"I indicated to Mr. Carr that I would not go out there and do that unless there was a court order that would be essentially allowing permission for the body to be exhumed for that purpose,” he said. “I also said, ‘Do you really want to exhume the body because this is a landmark tourist element of Granbury; and if I was to exhume the body and it wasn't Jesse James, then that would end that historical element that Granbury has taken pride in for so many years?’ But they said, 'No, we are sure that this is the real Jesse James. We're going to demonstrate it.’ So, they did take it to court, and the judge of the court allowed for the body to be exhumed." 

On May 30, 2000, approximately 75 individuals attended the exhumation at the Granbury Cemetery. According to the June 3, 2000, article in the Hood County News, the exhumation made television, radio and newspaper accounts across the nation. The newspaper alone fielded calls from as far away as London and Canada. Even the Comedy Channel on cable television did a spoof of the exhumation on one of its shows.

“There were a lot of people there during the day,” Glassman said. “It was, for some, like a celebration. A lot of people were curious. There was certainly law enforcement there and people trying to control the public. It was a pretty big spectacle.”


Glassman began digging in front of the tombstone and eventually excavated the metal casket, which was then put into a hearse and transported to a city garage, where the examination of the body would then begin.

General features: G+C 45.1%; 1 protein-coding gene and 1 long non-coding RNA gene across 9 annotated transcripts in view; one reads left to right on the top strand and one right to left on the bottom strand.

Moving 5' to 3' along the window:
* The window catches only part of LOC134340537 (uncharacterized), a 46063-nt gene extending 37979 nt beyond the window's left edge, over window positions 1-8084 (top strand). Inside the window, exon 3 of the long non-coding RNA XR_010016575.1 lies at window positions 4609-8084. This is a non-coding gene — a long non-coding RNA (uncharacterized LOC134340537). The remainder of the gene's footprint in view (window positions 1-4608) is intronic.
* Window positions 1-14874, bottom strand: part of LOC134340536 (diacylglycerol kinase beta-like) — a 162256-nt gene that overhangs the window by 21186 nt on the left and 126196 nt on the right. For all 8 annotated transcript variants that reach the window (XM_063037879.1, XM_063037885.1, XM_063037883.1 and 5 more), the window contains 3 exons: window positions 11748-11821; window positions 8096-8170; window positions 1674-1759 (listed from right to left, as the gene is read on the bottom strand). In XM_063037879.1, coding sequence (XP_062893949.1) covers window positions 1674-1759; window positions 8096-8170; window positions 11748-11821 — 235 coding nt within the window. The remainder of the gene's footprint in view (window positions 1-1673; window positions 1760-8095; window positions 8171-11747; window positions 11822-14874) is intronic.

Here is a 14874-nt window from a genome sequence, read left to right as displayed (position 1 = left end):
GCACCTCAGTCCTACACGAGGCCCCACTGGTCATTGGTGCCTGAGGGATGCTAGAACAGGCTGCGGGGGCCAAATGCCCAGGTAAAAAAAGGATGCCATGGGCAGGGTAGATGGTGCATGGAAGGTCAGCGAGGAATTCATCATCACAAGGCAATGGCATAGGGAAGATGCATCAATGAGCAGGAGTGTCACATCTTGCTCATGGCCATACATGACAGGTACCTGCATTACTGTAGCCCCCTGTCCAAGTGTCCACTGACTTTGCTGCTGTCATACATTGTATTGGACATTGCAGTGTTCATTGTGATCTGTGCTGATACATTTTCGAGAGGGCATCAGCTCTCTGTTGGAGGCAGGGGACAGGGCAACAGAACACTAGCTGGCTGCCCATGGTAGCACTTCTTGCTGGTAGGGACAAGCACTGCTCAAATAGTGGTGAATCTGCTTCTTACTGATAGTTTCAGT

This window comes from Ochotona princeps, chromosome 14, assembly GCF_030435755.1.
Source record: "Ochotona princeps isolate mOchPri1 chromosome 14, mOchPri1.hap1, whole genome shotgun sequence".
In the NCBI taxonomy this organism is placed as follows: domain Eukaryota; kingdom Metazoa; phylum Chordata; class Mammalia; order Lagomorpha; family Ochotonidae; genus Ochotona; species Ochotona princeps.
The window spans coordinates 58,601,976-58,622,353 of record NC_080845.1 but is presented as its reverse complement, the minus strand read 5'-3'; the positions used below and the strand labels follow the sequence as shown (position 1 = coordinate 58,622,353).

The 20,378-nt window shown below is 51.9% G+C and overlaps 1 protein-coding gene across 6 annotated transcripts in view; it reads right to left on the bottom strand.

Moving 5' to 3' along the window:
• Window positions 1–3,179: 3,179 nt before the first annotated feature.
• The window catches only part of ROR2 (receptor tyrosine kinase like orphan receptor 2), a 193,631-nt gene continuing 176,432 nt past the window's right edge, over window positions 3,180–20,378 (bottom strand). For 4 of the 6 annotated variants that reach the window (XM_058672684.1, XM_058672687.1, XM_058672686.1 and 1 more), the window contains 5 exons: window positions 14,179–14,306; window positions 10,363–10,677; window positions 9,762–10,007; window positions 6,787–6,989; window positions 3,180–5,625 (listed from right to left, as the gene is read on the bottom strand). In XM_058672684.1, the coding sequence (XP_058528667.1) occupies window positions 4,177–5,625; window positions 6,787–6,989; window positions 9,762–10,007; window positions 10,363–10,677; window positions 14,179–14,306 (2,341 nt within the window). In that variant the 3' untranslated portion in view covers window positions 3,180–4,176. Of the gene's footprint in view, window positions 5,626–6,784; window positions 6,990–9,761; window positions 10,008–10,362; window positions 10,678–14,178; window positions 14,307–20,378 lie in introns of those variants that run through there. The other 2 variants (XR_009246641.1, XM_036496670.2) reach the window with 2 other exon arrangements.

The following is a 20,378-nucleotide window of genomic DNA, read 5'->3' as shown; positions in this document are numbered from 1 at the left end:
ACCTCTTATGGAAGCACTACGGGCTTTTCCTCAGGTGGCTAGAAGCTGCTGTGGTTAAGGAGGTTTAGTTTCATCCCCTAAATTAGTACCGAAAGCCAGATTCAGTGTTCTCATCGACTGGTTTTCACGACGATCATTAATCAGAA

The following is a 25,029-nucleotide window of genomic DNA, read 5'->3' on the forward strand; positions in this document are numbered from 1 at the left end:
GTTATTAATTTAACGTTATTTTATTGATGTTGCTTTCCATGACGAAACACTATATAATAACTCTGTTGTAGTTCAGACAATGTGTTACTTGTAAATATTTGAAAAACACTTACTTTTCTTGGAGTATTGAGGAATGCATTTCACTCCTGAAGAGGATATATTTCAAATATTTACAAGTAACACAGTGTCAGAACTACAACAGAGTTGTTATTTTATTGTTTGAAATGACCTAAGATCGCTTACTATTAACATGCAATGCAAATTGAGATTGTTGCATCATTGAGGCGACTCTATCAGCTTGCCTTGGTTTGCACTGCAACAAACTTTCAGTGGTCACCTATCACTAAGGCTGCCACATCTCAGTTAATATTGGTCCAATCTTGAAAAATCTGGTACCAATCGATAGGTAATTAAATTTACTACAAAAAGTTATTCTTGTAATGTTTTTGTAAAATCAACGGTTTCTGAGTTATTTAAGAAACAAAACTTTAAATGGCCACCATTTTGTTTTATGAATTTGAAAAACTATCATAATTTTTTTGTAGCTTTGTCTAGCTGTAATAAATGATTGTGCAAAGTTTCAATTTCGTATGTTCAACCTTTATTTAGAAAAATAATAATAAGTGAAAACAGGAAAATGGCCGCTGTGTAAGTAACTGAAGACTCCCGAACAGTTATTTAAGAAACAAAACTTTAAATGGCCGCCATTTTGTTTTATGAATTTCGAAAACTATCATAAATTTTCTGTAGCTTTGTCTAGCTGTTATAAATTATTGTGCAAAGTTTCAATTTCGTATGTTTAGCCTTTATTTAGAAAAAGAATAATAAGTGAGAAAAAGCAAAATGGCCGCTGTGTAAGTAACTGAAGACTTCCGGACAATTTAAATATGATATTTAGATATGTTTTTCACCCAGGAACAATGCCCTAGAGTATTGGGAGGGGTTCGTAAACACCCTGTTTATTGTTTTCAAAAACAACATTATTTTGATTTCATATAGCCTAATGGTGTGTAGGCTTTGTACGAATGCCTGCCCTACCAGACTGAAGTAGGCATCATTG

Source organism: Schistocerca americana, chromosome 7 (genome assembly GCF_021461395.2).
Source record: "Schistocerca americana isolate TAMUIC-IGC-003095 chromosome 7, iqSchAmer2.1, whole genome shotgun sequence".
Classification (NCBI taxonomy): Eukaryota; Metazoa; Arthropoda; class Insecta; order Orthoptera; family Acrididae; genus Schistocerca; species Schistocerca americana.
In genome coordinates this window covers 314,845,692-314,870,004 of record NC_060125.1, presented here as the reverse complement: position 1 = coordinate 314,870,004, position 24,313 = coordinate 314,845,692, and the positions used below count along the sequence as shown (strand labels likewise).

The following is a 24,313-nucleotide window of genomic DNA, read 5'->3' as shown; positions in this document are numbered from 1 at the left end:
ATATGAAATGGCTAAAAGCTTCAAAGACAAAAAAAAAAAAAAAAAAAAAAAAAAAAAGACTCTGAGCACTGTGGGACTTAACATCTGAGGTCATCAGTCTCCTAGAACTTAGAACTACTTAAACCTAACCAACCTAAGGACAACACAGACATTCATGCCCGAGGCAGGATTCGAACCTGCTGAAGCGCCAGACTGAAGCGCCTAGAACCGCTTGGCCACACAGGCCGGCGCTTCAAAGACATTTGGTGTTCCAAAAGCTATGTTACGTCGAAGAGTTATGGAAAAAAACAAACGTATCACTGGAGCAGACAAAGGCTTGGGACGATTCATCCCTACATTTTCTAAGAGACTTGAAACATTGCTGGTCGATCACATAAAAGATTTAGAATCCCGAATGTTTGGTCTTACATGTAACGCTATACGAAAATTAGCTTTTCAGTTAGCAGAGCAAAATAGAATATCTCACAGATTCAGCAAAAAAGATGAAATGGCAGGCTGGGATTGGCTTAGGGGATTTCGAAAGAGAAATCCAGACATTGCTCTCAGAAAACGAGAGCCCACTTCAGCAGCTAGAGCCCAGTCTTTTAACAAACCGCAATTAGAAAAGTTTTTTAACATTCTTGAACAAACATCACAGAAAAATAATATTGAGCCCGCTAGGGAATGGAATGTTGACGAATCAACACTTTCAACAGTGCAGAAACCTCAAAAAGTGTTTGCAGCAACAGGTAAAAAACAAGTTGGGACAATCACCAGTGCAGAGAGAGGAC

"One of the first things that I do when I do an examination of an individual is I take an inventory of everything that's there," he said. “Sometimes bones will erode, and you won't have anything present from them. As I was doing that inventory, there was not an ‘aha’ moment, if you will, but there was something like that.

"After I started the skull and started working my way down the body, I noticed it was covered with some fragments and so, when I got to the arms, there was one arm that was amputated, and it would have been amputated long before the person died. The bone there was atrophied. So immediately I asked the family members if Jesse James was an amputee and they said, ‘Absolutely not,’ and I said, ‘Well, then we can stop here because this is not Jesse James – nor is it J. Frank Dalton, because J. Frank Dalton had both arms at the time of death. So, here I've got an unknown body in the cemetery plot of J. Frank Dalton, also known as Jesse James. Now the question is: Who is the body that we dug up?”

Glassman said the body that was exhumed was eventually identified as Henry Holland, an amputee who had passed away in 1927.